That’s how it was, how it is, how it will be, my wild sweet love, my dearest Matilde, till time signals us with the day’s last flower: Then there will be no you, no me, no light, and yet beyond the earth, beyond its shadowy dark, the splendor of our love will be alive. (Love Sonnet #23 by Pablo Neruda, translated by Stephen Tapscott)

Many who haven’t experienced an enduring love of passion beyond a temporary infatuation might ask: What about me? Why should I be inspired and not envious or even full of judgment and ridicule for this elite couple, this so-called circle of two?

If you have found your life absent of an intense, passionate and enduring love, and yet you secretly long for one, there areinternal pre-conditions that I have observed in mates of soul who have become a tried and true circle of two:

1) Radical openness of mind, heart, and spirit
2) Desire to live outside the boxes of mediocrity and convention
3) Lack of need to meet the expectations of spiritless societies
4) Cultivation of a rich inner life and an individuality not based on egocentric desires.
5) Awareness of the universal laws and knowledge of how these work in the world of illusion. Some important ones are: the law of attraction, the law of appreciation, the law of affirmation, and the law of self-less devotion.

It is important to keep in mind that the key to a life of passion, positivity and peace, is to know that wherever we are—in the world— is right where we need to be.

Each and every one of the circumstances in which we find ourselves has been designed specifically for us with love and care, often beyond our ability to easily comprehend their deepest meaning.

If we look upon our times of solitude with kindness and trust, soon, very soon, others will come, members of our tribe who we feel we’ve seen and known before. Each will bring us gifts and we them. The gifts of ourselves, our souls. What splendid reunions await the soul who never doubts that love is always, always on the way.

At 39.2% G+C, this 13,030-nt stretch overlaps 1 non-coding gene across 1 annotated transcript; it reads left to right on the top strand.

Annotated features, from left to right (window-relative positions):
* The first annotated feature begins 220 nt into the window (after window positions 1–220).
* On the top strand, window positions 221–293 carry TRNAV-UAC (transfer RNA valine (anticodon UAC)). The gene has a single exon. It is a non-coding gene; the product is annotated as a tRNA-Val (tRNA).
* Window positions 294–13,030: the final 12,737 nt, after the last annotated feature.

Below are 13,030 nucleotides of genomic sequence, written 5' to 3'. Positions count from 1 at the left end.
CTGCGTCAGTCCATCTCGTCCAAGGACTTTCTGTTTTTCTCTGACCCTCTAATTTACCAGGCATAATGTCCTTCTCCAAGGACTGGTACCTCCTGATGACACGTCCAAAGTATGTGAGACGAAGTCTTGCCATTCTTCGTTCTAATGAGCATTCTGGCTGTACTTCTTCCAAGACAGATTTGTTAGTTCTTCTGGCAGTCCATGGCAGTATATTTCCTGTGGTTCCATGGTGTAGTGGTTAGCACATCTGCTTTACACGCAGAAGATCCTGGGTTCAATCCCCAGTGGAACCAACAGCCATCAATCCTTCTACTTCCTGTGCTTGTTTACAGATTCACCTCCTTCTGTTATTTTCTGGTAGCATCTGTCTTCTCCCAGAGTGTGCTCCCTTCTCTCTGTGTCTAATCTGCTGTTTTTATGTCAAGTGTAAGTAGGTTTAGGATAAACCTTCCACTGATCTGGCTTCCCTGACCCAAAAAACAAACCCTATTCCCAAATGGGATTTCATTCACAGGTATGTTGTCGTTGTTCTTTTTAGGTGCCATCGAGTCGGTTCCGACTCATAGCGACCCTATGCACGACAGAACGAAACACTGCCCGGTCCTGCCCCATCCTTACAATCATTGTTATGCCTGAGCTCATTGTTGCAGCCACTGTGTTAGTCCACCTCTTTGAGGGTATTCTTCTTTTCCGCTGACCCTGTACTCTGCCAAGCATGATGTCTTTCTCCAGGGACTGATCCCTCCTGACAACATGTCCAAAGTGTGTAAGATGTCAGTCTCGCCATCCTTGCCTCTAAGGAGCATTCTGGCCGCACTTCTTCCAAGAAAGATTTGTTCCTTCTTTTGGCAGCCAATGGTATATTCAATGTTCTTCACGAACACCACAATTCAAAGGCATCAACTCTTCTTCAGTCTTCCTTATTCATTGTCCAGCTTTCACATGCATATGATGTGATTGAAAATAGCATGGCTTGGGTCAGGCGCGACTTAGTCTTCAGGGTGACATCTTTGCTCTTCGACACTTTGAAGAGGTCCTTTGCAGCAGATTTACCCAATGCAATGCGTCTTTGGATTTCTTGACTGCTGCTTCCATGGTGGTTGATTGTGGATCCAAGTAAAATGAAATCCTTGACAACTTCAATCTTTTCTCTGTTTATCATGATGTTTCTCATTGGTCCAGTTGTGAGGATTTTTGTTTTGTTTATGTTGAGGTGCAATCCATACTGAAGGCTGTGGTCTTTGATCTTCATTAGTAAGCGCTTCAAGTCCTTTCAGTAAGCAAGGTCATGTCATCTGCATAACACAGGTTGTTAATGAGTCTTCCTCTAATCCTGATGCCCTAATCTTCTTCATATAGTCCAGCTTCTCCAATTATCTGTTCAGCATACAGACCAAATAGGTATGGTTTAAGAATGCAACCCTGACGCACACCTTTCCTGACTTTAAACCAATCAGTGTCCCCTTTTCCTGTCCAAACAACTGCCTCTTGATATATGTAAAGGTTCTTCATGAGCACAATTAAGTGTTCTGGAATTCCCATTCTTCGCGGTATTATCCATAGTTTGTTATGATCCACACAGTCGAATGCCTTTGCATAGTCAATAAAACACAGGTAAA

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Author: Neale Lundgren

Author: Neale Lundgren

Dr. Neale Lundgren has been a professional musician and composer with major record labels, has experienced a seven year sojourn as a Benedictine monk, and holds a doctorate from Emory University in psychological, philosophical and religious thought. He has shown a life-long scholarly and experiential commitment to exploring the psychological components of creativity, inner transformation and transpersonal experience. Dr. Lundgren has developed an understanding of the universal principles of the perennial traditions and how these apply to daily life and to the roles of intuition, imagination and inspiration in the shaping of the self as a work of art. In 2013, Dr. Lundgren was given an adjunct faculty post at Pacifica Graduate Institute (Santa Barbara, CA).